MIAMI BEACH — Fetoscopic endoluminal tracheal occlusion, or FETO, results in “impressive” relative increases in lung volume in cases of severe congenital diaphragmatic hernia, Dr. Jacques C. Jani reported at the annual meeting of the Society for Maternal-Fetal Medicine.
In eight fetuses with the condition who underwent FETO, and who were followed by regular magnetic resonance imaging beginning at 24–26 weeks' gestation, the mean relative increase in lung volume from first MRI to near birth was 110%, compared with 22% in eight fetuses managed expectantly, said Dr. Jani of the University Hospital Gasthuisberg, Leuven, Belgium.
The mean maximal increase in lung volume in the FETO patients was observed 4 weeks after treatment. The volume decreased by 23%, compared with the posttreatment maximum, following balloon removal, which typically occurred at 34 weeks' gestation, but volume remained higher than in those managed expectantly.
The fetuses in the FETO group all had severe congenital diaphragmatic hernia (CDH), which by definition involves liver herniation into the chest cavity. The eight who did not undergo FETO were managed expectantly either because the cases were less severe (six cases) or because FETO was denied (two cases).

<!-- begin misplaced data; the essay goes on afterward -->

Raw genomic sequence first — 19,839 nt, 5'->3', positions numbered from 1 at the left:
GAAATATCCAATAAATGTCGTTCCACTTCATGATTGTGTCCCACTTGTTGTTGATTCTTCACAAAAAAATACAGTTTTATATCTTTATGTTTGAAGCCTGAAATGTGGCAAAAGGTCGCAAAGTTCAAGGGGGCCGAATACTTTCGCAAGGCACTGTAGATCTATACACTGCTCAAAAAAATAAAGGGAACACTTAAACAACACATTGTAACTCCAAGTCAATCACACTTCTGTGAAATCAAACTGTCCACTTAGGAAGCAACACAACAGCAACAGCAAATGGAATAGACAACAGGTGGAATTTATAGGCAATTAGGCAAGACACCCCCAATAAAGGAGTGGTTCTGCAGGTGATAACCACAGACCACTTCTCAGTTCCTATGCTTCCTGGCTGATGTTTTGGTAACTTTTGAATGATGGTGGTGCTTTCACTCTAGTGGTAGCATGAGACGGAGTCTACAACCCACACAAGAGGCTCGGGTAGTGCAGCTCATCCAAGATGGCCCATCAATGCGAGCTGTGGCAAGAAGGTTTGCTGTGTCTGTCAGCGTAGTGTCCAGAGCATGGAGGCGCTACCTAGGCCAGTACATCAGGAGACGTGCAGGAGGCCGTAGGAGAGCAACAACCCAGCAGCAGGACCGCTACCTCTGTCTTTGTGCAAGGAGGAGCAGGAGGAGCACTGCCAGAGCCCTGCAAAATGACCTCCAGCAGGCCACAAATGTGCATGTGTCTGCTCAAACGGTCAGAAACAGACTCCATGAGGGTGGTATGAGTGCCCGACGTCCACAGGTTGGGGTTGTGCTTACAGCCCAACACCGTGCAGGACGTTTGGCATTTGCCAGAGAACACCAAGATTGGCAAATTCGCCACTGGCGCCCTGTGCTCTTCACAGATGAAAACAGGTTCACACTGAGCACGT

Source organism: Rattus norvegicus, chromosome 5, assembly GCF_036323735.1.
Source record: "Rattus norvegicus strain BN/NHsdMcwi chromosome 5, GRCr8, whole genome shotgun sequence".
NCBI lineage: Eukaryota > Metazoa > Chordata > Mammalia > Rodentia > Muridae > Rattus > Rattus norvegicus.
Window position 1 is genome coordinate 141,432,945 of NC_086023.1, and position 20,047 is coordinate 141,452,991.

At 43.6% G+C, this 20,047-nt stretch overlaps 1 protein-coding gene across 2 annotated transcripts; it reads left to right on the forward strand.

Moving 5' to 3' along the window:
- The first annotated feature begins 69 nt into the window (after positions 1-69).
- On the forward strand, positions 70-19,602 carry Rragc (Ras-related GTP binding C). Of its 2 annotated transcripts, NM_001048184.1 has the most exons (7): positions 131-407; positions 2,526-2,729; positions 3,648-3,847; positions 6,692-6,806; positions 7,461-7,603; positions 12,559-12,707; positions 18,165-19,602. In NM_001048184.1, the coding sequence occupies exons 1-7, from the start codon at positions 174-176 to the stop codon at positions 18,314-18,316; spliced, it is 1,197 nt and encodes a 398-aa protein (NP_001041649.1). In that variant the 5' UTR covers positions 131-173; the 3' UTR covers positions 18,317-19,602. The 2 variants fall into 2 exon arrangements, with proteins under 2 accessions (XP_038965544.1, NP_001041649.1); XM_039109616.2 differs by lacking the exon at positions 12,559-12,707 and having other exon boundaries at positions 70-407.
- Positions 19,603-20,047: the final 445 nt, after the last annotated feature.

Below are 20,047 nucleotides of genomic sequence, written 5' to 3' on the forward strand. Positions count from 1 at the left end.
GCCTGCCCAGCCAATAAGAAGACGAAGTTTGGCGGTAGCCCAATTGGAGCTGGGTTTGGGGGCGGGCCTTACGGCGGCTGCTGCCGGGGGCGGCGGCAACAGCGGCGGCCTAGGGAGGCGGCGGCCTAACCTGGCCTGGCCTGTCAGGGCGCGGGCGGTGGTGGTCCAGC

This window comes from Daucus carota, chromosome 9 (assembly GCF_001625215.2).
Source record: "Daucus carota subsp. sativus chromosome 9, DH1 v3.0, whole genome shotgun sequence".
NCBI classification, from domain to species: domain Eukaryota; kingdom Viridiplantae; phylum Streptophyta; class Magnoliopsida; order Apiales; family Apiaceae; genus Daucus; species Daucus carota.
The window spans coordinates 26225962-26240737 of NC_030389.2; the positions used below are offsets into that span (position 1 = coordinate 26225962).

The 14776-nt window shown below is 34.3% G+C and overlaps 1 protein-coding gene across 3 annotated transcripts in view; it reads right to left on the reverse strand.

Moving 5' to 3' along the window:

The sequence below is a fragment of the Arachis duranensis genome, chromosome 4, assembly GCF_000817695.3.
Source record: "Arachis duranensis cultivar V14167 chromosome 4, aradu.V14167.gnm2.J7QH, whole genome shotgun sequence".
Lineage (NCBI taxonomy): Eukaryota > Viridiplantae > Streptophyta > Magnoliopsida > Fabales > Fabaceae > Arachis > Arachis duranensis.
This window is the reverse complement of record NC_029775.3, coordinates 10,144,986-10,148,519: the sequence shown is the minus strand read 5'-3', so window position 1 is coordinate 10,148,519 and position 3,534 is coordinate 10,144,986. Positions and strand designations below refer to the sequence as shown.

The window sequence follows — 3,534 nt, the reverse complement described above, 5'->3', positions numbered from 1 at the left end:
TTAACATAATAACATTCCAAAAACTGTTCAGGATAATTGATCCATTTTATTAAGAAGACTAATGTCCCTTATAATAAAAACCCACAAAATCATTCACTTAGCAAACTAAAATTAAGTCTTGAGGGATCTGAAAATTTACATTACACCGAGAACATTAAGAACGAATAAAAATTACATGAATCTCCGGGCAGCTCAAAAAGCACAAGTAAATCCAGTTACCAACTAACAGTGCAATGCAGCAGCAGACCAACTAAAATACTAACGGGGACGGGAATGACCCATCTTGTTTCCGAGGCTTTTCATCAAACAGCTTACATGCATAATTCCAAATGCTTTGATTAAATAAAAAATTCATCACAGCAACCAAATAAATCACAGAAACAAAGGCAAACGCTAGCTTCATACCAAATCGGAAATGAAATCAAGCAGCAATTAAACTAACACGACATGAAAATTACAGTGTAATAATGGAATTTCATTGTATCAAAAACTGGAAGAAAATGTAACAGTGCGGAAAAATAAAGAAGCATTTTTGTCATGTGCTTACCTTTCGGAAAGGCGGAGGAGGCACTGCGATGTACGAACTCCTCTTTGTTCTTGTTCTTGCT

Further evaluation of the fetal liver in those managed expectantly showed that liver herniation, present in half of the cases, was associated with lower increases in lung volume; the increase was only 9% if the liver was herniated, compared with 35% when the liver was down, Dr. Jani noted.
The findings show that liver position is an important factor for predicting lung volume gains in fetuses with CDH, and that in severe CDH, FETO is effective for increasing lung volume. These effects persist after in utero balloon removal, he said.